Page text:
More than 200 Americans competed in this year’s Paralympic Games in Tokyo. When Team USA’s contingency of athletes walked in the opening ceremony, they were led by one athlete with a direct tie to Eden Prairie.
Melissa Stockwell is a 1998 graduate of Eden Prairie High School (EPHS). Her life has changed significantly since she walked the halls of EPHS. She’s now a mother, a retired soldier and a three-time Paralympian. Her latest appearance came at the Tokyo Games.
Following her time in Eden Prairie, Stockwell attended college at the University of Colorado Boulder. She spent four years in the Rocky Mountains graduating with a degree in communications while also serving in the school’s Army ROTC program.
She joined the Army and was deployed to Iraq in March 2004 as part of Operation Iraqi Freedom. Nearly a month after her deployment, Stockwell lost her left leg above the knee when a roadside bomb exploded.
Stockwell was taken to Walter Reed Army Medical Center for rehabilitation. Just 52 days after her injury, she began walking on a prosthetic leg. She retired from the Army a year after the accident and received a Bronze Star and Purple Heart for her service.
While rehabbing at Walter Reed, Stockwell learned about paralympic sports through a presentation by the United States Olympic Committee’s Paralympic Military and Veteran Program. The presentation inspired her to begin training to compete in swimming.
She moved back to Colorado in hopes of qualifying for the 2008 Paralympic Games. Working with coach Jimi Flowers, Stockwell trained for a chance to qualify for Team USA. She was able to make the U.S. Paralympic Trials in April 2008.
Competing in the trials in Minneapolis, just minutes from where she graduated high school, Stockwell managed to swim well enough to make the U.S. Paralympic Team. She was the first veteran of the Iraq War to qualify for the Paralympics.
In Beijing, Stockwell failed to qualify for the finals in each of the three events she competed in. However, she did have the honor of bearing the U.S. flag for Team USA at the closing ceremonies.
In 2009, Stockwell decided to change which sport she wanted to pursue at the highest level as she made the move to paratriathlon.
At the time, the sport was not part of the paralympic program. However, she found success at other international championships. She won the ITU Paratriathlon World Championship in 2010 in Budapest. She went on to repeat as champion in 2011 and 2012.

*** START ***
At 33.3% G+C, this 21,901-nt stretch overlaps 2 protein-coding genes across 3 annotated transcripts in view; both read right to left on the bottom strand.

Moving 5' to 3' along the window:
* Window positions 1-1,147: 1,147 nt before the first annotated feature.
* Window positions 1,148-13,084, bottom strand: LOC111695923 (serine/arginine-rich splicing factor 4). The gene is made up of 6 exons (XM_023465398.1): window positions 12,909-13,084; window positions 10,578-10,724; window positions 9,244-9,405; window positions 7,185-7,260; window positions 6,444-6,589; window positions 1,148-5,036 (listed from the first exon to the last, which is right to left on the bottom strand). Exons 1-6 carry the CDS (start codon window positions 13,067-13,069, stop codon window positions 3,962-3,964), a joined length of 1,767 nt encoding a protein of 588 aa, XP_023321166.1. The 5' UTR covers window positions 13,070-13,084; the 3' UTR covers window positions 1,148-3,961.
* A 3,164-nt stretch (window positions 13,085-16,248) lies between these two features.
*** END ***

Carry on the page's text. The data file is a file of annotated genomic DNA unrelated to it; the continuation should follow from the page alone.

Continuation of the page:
Fortunately for Stockwell and other paratriathletes, the sport was added to the 2016 Games in Rio de Janeiro. She qualified in 2016 competing in the PTS2 classification, a division of the paratriathlon for athletes who use prosthetics.
Competing in Rio, Stockwell earned her first Paralympic medal as she finished third in the paratriathlon. The two women ahead of her were fellow Americans Hailey Danz and Allysa Seely.
Like many Olympic and Paralympic athletes, Stockwell saw her shot at another Paralympic Games delayed due to the coronavirus pandemic. At 41 years old, Stockwell qualified for the Games in Tokyo.
Prior to her competition, Stockwell was one of two athletes chosen to lead Team USA at the opening ceremonies. She was voted to be one of the two flag bearers by her fellow American athletes. She led the Team USA contingency alongside fellow Minnesota native Chuck Aoki, who competes in wheelchair rugby.
Following her big moment at the opening ceremonies, Stockwell competed for the second time in the paratriathlon at the Paralympics. She finished fifth in the 2021 race.
“It’s a journey to get here, and sometimes the journey is the destination,” Stockwell told reporters in Tokyo following her race. “I’m so happy and honored to be here and proud of my teammates. I know my family back home is cheering like crazy, and I can feel it.”
Outside of her Paralympic success, Stockwell is a mother of two and is a licensed prosthetist. That means she can fit others for prosthetics who need them. It’s just one more part of her story that’s taken her from EPHS to Tokyo and a whole lot of other places in between.
“The Paralympics are a showcase of what we can overcome with the power of the human body and the human spirit,” Stockwell told TeamUSA.org. “I’m just so proud of where my story has brought me.”
Editor’s note: This story, in an abbreviated form, was first published in EPLN’s print edition dated Oct. 8, 2021.
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